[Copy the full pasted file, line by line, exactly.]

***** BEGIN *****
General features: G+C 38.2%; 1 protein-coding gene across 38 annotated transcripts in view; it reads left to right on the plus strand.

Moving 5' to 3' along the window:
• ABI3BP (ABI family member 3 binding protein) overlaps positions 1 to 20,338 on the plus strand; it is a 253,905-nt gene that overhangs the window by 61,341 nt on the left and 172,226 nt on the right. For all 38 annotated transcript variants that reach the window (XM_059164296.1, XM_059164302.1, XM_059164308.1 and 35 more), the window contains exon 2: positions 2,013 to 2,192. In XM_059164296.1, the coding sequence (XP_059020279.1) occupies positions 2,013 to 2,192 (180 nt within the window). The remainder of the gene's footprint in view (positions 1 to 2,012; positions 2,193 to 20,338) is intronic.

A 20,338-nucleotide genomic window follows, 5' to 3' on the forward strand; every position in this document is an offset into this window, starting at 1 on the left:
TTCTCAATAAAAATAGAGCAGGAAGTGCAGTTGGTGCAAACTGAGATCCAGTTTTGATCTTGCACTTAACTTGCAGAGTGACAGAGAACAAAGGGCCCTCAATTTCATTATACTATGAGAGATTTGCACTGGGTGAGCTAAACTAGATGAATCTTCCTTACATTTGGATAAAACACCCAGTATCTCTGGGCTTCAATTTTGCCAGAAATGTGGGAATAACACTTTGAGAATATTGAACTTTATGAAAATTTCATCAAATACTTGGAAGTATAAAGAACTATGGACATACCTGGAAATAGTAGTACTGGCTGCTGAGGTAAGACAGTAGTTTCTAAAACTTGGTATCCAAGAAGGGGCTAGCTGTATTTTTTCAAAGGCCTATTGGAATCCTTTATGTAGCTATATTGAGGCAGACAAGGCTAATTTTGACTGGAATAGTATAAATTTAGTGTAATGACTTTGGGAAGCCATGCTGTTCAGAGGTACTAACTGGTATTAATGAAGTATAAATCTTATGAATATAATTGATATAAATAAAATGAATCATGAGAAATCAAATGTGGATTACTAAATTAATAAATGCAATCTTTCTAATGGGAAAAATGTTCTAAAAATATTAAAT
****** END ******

General features: G+C 38.2%; 1 protein-coding gene across 38 annotated transcripts in view; it reads left to right on the plus strand.

Moving 5' to 3' along the window:
• ABI3BP (ABI family member 3 binding protein) overlaps positions 1 to 20,338 on the plus strand; it is a 253,905-nt gene that overhangs the window by 61,341 nt on the left and 172,226 nt on the right. For all 38 annotated transcript variants that reach the window (XM_059164296.1, XM_059164302.1, XM_059164308.1 and 35 more), the window contains exon 2: positions 2,013 to 2,192. In XM_059164296.1, the coding sequence (XP_059020279.1) occupies positions 2,013 to 2,192 (180 nt within the window). The remainder of the gene's footprint in view (positions 1 to 2,012; positions 2,193 to 20,338) is intronic.

A 20,338-nucleotide genomic window follows, 5' to 3' on the forward strand; every position in this document is an offset into this window, starting at 1 on the left:
TTCTCAATAAAAATAGAGCAGGAAGTGCAGTTGGTGCAAACTGAGATCCAGTTTTGATCTTGCACTTAACTTGCAGAGTGACAGAGAACAAAGGGCCCTCAATTTCATTATACTATGAGAGATTTGCACTGGGTGAGCTAAACTAGATGAATCTTCCTTACATTTGGATAAAACACCCAGTATCTCTGGGCTTCAATTTTGCCAGAAATGTGGGAATAACACTTTGAGAATATTGAACTTTATGAAAATTTCATCAAATACTTGGAAGTATAAAGAACTATGGACATACCTGGAAATAGTAGTACTGGCTGCTGAGGTAAGACAGTAGTTTCTAAAACTTGGTATCCAAGAAGGGGCTAGCTGTATTTTTTCAAAGGCCTATTGGAATCCTTTATGTAGCTATATTGAGGCAGACAAGGCTAATTTTGACTGGAATAGTATAAATTTAGTGTAATGACTTTGGGAAGCCATGCTGTTCAGAGGTACTAACTGGTATTAATGAAGTATAAATCTTATGAATATAATTGATATAAATAAAATGAATCATGAGAAATCAAATGTGGATTACTAAATTAATAAATGCAATCTTTCTAATGGGAAAAATGTTCTAAAAATATTAAAT